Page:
Recent studies have shown that not partitioning but adsorption is the main mechanism for sorption of hydrophobic organic compounds to soot and soot-like materials. For compounds that adsorb by van der Waals forces only, variation in soot-water distribution coefficients will result from differences in these forces for adsorption, as well as the maximum number of accessible sites. This maximum number of accessible sites may a priori be expected to vary due to differences in both sorbent characteristics and sorbate dimensions. In this modeling study, variation in maximum adsorption capacities is explained from sorbent and sorbate properties. Maximum adsorption capacities were calculated using (a) literature values for soot-water distribution coefficients for polycyclic aromatic hydrocarbons and polycholorobiphenyls on 10 different soot and soot-like materials and (b) Langmuir affinities for adsorption at a carbonaceous surface estimated using a recently reported method
Recent studies have shown that not partitioning but adsorption is the main mechanism for sorption of hydrophobic organic compounds to soot and soot-like materials. For compounds that adsorb by van der Waals forces only, variation in soot-water distribution coefficients will result from differences in these forces for adsorption, as well as the maximum number of accessible sites. This maximum number of accessible sites may a priori be expected to vary due to differences in both sorbent characteristics and sorbate dimensions. In this modeling study, variation in maximum adsorption capacities is explained from sorbent and sorbate properties. Maximum adsorption capacities were calculated using (a) literature values for soot-water distribution coefficients for polycyclic aromatic hydrocarbons and polychlorobiphenyls on 10 different soot and soot-like materials and (b) Langmuir affinities for adsorption at a carbonaceous surface estimated using a recently reported method. The variation in maximum adsorption capacities could be explained by the variation in sorbent specific surface area, sorbent organic carbon content, and the sorbent-sorbate contact area. Furthermore, increasing sorbate thickness was related to a decrease in maximum adsorption capacities, which points to adsorption in micropores. Maximum adsorption capacities decreased by 1-2 orders of magnitude as the contact area increased by 50%. This points to adsorption sites being hardly larger than sorbates.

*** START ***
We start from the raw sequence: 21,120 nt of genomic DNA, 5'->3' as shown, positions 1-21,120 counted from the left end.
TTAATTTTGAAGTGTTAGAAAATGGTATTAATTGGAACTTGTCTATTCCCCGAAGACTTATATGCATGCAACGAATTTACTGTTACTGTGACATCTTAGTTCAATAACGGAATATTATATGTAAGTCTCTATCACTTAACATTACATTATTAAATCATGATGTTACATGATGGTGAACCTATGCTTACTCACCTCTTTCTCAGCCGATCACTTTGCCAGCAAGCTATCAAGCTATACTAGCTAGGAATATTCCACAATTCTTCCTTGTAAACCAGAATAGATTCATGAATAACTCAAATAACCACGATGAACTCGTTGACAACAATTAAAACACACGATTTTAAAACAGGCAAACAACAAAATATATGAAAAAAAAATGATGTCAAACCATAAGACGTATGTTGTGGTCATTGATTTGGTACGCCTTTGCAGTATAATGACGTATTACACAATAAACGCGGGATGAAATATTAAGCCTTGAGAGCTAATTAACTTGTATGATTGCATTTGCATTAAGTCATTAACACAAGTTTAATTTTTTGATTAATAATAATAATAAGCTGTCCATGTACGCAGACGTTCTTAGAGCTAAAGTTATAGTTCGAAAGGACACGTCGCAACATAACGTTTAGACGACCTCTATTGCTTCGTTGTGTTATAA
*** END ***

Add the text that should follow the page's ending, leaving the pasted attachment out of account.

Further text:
Baseline toxicity of a chlorobenzene mixture and total body residues measured and estimated with solid-phase microextraction
Leslie, H.A. ; Hermens, J.L. ; Kraak, M.H.S. - \ 2004
Environmental Toxicology and Chemistry 23 (2004)8. - ISSN 0730-7268 - p. 2017 - 2021.
hydrophobic organic-chemicals - lumbriculus-variegatus - pore-water - partition-coefficients - aquatic toxicity - fathead minnow - sediment - bioconcentration - pollutants - burdens
Body residues of compounds with a narcotic mode of action that exceed critical levels result in baseline toxicity in organisms. Previous studies have shown that internal concentrations in organisms also can be estimated by way of passive sampling. In this experiment, solid-phase microextraction (SPME) fibers were used as a too] to estimate the body residues, which were then compared to measured levels. Past application of SPME fibers in the assessment of toxicity risk of samples has focused on separate exposure of fibers and organisms, often necessitated by the amount of agitation needed in order to achieve steady state in the fibers within a convenient time period. Uptake kinetic studies have shown that in SPME fibers with thin coatings, equilibrium concentrations can be reached without agitation within the time frame of a toxicity test. In contrast to toxicity experiments to date, the SPME fibers in the current study were exposed concomitantly to the test water with the organisms, ensuring an exposure under the exact same conditions. Fibers and two aquatic invertebrate species were exposed to a mixture of four chlorobenzenes with a narcotic mode of action. The total body residue of these compounds in the organisms was determined, as was the acute toxicity resulting from the accumulation. The total body residues of both species were correlated to the total concentrations in SPME fibers. It was concluded that toxicity could be predicted based on total body residue (TBR) estimates from fiber concentrations.